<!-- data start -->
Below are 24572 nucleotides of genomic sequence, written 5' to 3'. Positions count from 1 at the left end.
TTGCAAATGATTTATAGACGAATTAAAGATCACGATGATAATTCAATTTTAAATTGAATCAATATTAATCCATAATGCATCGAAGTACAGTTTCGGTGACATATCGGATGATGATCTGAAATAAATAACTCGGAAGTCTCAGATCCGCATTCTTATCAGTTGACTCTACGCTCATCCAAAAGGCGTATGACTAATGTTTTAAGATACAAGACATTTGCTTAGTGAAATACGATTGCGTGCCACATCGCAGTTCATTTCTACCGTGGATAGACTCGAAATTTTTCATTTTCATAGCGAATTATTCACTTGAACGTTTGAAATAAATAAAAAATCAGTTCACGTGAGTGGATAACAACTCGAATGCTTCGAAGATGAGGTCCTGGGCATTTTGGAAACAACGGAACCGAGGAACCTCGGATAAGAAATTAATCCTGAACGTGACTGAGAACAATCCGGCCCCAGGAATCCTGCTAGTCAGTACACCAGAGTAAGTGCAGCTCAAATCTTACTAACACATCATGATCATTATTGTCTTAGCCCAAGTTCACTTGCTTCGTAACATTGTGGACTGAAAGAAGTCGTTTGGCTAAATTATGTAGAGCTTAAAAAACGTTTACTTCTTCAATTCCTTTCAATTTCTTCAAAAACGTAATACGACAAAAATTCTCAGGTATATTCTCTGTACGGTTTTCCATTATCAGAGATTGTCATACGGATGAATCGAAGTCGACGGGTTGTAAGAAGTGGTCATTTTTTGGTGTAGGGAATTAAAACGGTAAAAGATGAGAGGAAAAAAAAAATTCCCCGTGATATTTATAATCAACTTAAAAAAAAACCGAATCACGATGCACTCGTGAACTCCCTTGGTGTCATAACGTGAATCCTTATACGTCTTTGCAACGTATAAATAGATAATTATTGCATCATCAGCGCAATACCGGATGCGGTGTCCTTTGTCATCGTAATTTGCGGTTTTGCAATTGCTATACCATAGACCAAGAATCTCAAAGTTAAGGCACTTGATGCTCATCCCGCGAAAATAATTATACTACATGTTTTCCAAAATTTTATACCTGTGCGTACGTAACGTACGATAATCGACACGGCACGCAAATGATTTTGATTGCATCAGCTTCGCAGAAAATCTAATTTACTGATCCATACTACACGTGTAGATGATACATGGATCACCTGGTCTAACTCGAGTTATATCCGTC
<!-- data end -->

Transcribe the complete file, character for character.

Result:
Below are 24572 nucleotides of genomic sequence, written 5' to 3'. Positions count from 1 at the left end.
TTGCAAATGATTTATAGACGAATTAAAGATCACGATGATAATTCAATTTTAAATTGAATCAATATTAATCCATAATGCATCGAAGTACAGTTTCGGTGACATATCGGATGATGATCTGAAATAAATAACTCGGAAGTCTCAGATCCGCATTCTTATCAGTTGACTCTACGCTCATCCAAAAGGCGTATGACTAATGTTTTAAGATACAAGACATTTGCTTAGTGAAATACGATTGCGTGCCACATCGCAGTTCATTTCTACCGTGGATAGACTCGAAATTTTTCATTTTCATAGCGAATTATTCACTTGAACGTTTGAAATAAATAAAAAATCAGTTCACGTGAGTGGATAACAACTCGAATGCTTCGAAGATGAGGTCCTGGGCATTTTGGAAACAACGGAACCGAGGAACCTCGGATAAGAAATTAATCCTGAACGTGACTGAGAACAATCCGGCCCCAGGAATCCTGCTAGTCAGTACACCAGAGTAAGTGCAGCTCAAATCTTACTAACACATCATGATCATTATTGTCTTAGCCCAAGTTCACTTGCTTCGTAACATTGTGGACTGAAAGAAGTCGTTTGGCTAAATTATGTAGAGCTTAAAAAACGTTTACTTCTTCAATTCCTTTCAATTTCTTCAAAAACGTAATACGACAAAAATTCTCAGGTATATTCTCTGTACGGTTTTCCATTATCAGAGATTGTCATACGGATGAATCGAAGTCGACGGGTTGTAAGAAGTGGTCATTTTTTGGTGTAGGGAATTAAAACGGTAAAAGATGAGAGGAAAAAAAAAATTCCCCGTGATATTTATAATCAACTTAAAAAAAAACCGAATCACGATGCACTCGTGAACTCCCTTGGTGTCATAACGTGAATCCTTATACGTCTTTGCAACGTATAAATAGATAATTATTGCATCATCAGCGCAATACCGGATGCGGTGTCCTTTGTCATCGTAATTTGCGGTTTTGCAATTGCTATACCATAGACCAAGAATCTCAAAGTTAAGGCACTTGATGCTCATCCCGCGAAAATAATTATACTACATGTTTTCCAAAATTTTATACCTGTGCGTACGTAACGTACGATAATCGACACGGCACGCAAATGATTTTGATTGCATCAGCTTCGCAGAAAATCTAATTTACTGATCCATACTACACGTGTAGATGATACATGGATCACCTGGTCTAACTCGAGTTATATCCGTC